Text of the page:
December 23, 2001 - Harrisburg Patriot: Volunteers of America; AmeriCorps sees historic chance to grow

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Volunteers of America; AmeriCorps sees historic chance to grow

Read and comment on this story from the Harrisburg Patriot on volunteerism in America and the strong support in Congress for expanding Americorps in this historic moment. Read Senator Wofford's comments on the Peace Corps and the parallels with Americorps at:

Volunteers of America; AmeriCorps sees historic chance to grow *

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Volunteers of America; AmeriCorps sees historic chance to grow

Dec 23, 2001 - The Harrisburg Patriot Author(s): Mark O'Keefe

WASHINGTON -- Look who's boosting AmeriCorps now: some of the same Republicans who once derided the national public service program as a Clinton-era boondoggle for pseudo-volunteers who couldn't get a real job.

On Wednesday, a task force led by Republicans gave President Bush its report on how more than 20,000 of the 50,000 AmeriCorps and Senior Corps volunteers can help provide homeland security in the war against terrorism. Details won't be released until after the new year begins.

Sen. Rick Santorum, R-Pa. -- who once called it a program "for hippie kids to stand around a campfire holding hands and singing 'Kumbaya' at taxpayer expense" -- has introduced legislation to expand AmeriCorps by giving volunteers more ways to serve.

And Sen. John McCain, R-Ariz., is co-sponsoring a bill that would quintuple AmeriCorps to 250,000 recruits a year, outpacing the current annual recruiting totals of the Army, Navy, Air Force, Marines and Peace Corps combined.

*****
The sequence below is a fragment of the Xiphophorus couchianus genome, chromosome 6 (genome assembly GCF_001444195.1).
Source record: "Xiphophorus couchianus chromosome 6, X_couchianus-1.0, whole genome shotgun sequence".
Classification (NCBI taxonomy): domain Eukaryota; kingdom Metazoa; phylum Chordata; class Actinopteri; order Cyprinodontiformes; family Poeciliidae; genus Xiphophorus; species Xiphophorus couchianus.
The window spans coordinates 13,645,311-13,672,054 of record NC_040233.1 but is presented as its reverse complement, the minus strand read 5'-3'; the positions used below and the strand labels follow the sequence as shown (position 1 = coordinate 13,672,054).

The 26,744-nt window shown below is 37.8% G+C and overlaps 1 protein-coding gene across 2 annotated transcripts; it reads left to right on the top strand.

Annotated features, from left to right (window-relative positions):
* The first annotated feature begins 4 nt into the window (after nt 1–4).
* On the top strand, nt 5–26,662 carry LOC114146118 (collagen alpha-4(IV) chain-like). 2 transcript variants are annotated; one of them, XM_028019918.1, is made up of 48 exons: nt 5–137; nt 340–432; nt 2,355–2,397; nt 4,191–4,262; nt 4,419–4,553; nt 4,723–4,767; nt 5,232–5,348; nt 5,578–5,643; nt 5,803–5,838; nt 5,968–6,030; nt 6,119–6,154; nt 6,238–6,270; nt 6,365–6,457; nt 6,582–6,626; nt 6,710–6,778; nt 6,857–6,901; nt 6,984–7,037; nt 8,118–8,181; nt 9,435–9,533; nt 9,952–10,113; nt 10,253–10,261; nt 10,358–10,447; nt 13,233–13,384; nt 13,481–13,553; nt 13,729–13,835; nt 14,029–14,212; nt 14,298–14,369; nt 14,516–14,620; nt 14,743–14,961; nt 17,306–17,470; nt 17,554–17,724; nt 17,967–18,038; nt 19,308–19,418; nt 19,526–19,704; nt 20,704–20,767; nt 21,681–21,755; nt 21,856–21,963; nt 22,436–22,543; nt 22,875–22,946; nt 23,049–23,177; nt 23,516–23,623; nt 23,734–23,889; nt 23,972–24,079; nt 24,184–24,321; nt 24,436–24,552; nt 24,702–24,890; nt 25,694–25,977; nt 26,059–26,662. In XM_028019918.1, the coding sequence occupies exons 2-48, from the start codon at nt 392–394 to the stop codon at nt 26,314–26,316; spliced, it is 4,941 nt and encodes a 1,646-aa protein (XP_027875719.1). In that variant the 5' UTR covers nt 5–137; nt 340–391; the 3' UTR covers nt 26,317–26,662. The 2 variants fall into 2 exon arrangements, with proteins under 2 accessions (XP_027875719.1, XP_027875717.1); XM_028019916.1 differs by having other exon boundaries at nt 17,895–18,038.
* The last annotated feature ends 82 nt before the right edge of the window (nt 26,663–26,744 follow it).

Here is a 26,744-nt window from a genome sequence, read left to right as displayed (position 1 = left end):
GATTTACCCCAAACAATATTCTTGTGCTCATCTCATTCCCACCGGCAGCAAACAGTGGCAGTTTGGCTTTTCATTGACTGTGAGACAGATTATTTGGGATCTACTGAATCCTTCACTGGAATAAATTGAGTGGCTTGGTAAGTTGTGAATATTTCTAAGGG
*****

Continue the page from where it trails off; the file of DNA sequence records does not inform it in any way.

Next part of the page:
"We don't think Sen. McCain has ever even voted for us before," said Les Lenkowsky, chief executive of the Corporation for National and Community Service, which oversees AmeriCorps. "The program hasn't changed a whole lot. But people are now paying attention to it."

Since Sept. 11, calls inquiring about AmeriCorps have jumped 30 percent, with the increase holding steady during the holidays, Lenkowsky said. And if bipartisan support for AmeriCorps holds, it could become the major vehicle for a new generation of Americans to discover not what their country can do for them, but what they can do for their country.

"Like Paul on the road to Damascus, a lot of Republicans have come to see the light," said Progressive Policy Institute President Will Marshall, who in 1988 developed one of the first Democratic blueprints for a domestic national service program.

The reasons for the conversions are manifold: a GOP patron in the White House, increasing partnership with faith-based charities, strong endorsement from cities and states, and, perhaps most persuasive, story after inspiring story of AmeriCorps volunteers making a positive difference.

Nicole Yeftich, a 28-year-old teacher and a former AmeriCorps volunteer, is one of those stories. Yeftich recently stood in front of a green chalkboard as nine eighth-graders in white blouses and navy skirts -- the girls uniform at Mother Seton Academy in Baltimore -- waited to begin their algebra test.

"Girls, put a box around your answers," said Yeftich, who became an instructor at the Roman Catholic school after she served as a full- time AmeriCorps volunteer there from 1996 to 1998.

Even though her salary is only $25,500 -- far less than she could make elsewhere -- Yeftich said she can't imagine a more rewarding job than giving children from low-income families a tuition-free education at a middle school where the maximum class size is 12, with boys and girls separated.

Mother Seton, enrollment 67, takes many pupils well behind in reading and writing skills and brings nearly all of them up to or surpassing an eighth-grade level when they graduate.

It's done with the financial support of Catholics, the donated services of four nuns and the help of government-subsidized AmeriCorps volunteers.

Sister Mary Bader, Mother Seton's principal, calls AmeriCorps volunteers "the greatest buy" and "best-kept secret" in education. For $5,000 per volunteer per year, Mother Seton gets 40 hours or more per week from enthusiastic college graduates, some of whom, such as Yeftich, become full-time employees.